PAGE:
A powerful 7.0-magnitude earthquake has struck the Mexican city of Acapulco, causing damage and power outages, officials and witnesses say. Shaking was felt as far away as Mexico City but there were no immediate reports of serious injuries.
The earthquake, which struck at 8:47 p.m. local time on Tuesday, was centered just north of Acapulco, a city and major seaport on Mexico’s Pacific coast. The epicenter is about 240 kilometers (150 miles) south of Mexico City.
The U.S. Geological Survey (USGS) said the tremor measured 7.0 and struck about 12 kilometers (7.5 mi) below the surface, making it a very shallow earthquake. Mexico’s seismological agency, however, put the magnitude slightly higher, at 7.1.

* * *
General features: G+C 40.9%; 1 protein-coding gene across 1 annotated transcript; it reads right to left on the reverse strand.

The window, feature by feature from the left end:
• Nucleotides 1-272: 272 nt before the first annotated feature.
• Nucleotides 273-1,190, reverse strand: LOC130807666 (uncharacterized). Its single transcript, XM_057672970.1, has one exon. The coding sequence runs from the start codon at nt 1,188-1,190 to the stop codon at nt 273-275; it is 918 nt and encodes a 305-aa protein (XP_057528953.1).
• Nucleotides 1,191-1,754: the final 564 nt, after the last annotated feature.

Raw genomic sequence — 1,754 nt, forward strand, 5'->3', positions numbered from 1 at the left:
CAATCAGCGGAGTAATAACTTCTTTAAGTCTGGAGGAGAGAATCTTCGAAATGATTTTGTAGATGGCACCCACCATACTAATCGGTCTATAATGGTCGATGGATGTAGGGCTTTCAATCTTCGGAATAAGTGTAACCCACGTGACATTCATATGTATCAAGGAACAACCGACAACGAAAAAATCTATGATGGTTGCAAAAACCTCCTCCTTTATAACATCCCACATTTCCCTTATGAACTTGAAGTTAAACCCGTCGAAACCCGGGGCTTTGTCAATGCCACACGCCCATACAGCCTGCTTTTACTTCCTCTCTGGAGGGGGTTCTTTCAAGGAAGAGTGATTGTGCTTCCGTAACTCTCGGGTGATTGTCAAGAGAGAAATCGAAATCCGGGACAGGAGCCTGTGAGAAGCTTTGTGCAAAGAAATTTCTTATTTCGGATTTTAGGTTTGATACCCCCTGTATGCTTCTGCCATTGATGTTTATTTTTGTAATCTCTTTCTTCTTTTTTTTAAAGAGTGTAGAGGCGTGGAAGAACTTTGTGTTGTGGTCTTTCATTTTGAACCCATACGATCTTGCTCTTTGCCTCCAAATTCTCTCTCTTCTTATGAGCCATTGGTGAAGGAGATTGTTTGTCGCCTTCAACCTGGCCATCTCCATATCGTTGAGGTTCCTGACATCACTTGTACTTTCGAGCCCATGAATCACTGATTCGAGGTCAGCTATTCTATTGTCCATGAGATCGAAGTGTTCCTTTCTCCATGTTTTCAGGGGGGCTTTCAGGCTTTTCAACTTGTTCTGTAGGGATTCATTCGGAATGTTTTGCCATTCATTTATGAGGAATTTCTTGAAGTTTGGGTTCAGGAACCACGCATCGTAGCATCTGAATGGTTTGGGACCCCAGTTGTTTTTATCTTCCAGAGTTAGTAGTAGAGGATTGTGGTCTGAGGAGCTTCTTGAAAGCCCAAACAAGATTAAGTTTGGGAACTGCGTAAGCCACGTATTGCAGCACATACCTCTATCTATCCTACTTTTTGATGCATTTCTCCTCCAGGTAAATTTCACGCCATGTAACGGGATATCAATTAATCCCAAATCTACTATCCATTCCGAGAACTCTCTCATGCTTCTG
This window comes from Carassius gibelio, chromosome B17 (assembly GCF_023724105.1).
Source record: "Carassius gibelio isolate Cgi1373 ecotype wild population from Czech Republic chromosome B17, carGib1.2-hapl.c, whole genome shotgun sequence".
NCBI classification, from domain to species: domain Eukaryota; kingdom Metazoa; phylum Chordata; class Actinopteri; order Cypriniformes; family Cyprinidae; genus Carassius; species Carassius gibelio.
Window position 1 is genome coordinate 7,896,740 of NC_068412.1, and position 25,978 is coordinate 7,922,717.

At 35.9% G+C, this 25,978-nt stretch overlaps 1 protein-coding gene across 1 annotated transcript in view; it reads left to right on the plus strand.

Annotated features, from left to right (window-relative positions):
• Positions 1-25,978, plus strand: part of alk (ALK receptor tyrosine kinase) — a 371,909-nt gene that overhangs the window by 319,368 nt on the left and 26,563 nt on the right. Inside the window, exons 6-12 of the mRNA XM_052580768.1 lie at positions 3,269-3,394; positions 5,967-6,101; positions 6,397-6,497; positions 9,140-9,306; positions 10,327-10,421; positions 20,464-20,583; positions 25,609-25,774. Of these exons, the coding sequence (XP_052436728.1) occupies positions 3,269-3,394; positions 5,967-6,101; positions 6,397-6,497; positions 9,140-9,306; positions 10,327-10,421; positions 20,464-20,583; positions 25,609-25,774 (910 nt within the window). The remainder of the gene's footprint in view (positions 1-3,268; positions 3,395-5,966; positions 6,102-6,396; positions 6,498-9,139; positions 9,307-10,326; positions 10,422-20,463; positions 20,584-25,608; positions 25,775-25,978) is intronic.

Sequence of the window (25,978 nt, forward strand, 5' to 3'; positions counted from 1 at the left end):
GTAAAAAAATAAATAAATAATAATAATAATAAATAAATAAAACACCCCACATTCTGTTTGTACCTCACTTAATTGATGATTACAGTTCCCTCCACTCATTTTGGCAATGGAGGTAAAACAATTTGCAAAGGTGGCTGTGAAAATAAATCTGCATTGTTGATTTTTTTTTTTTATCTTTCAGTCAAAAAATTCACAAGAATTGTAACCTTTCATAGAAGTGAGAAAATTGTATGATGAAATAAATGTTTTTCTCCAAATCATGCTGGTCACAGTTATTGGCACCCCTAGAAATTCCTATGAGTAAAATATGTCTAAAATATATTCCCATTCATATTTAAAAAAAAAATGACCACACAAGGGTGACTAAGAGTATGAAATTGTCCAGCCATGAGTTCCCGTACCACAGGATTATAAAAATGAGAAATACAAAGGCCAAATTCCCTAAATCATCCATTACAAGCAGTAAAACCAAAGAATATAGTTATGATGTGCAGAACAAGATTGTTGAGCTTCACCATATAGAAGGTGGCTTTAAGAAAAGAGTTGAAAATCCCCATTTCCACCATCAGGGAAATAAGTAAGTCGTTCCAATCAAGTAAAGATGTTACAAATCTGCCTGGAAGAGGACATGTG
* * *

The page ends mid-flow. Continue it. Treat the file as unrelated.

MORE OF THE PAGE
Guerrero Governor Héctor Astudillo Flores said there were no immediate reports of major damage, but footage from Acapulco showed a few buildings which had partially collapsed. The damage, however, appeared to be limited.
Shaking was also felt in Mexico City, where some people fled their home as buildings swayed. President Andrés Manuel López Obrador said there were no immediate reports of casualties.
WATCH: 7.0-magnitude earthquake hits southern Mexico pic.twitter.com/wF3YkzWyQH
— BNO News (@BNONews) September 8, 2021
— Azteca Noticias (@AztecaNoticias) September 8, 2021
ACTUALIZACIÓN: Servicio sismológico de México actualiza a magnitud 7.1 el sismo que se registró en Guerrero; se reportan daños en Acapulco pic.twitter.com/4k0DuJuBqf
— BNO Noticias (@BNONoticias) September 8, 2021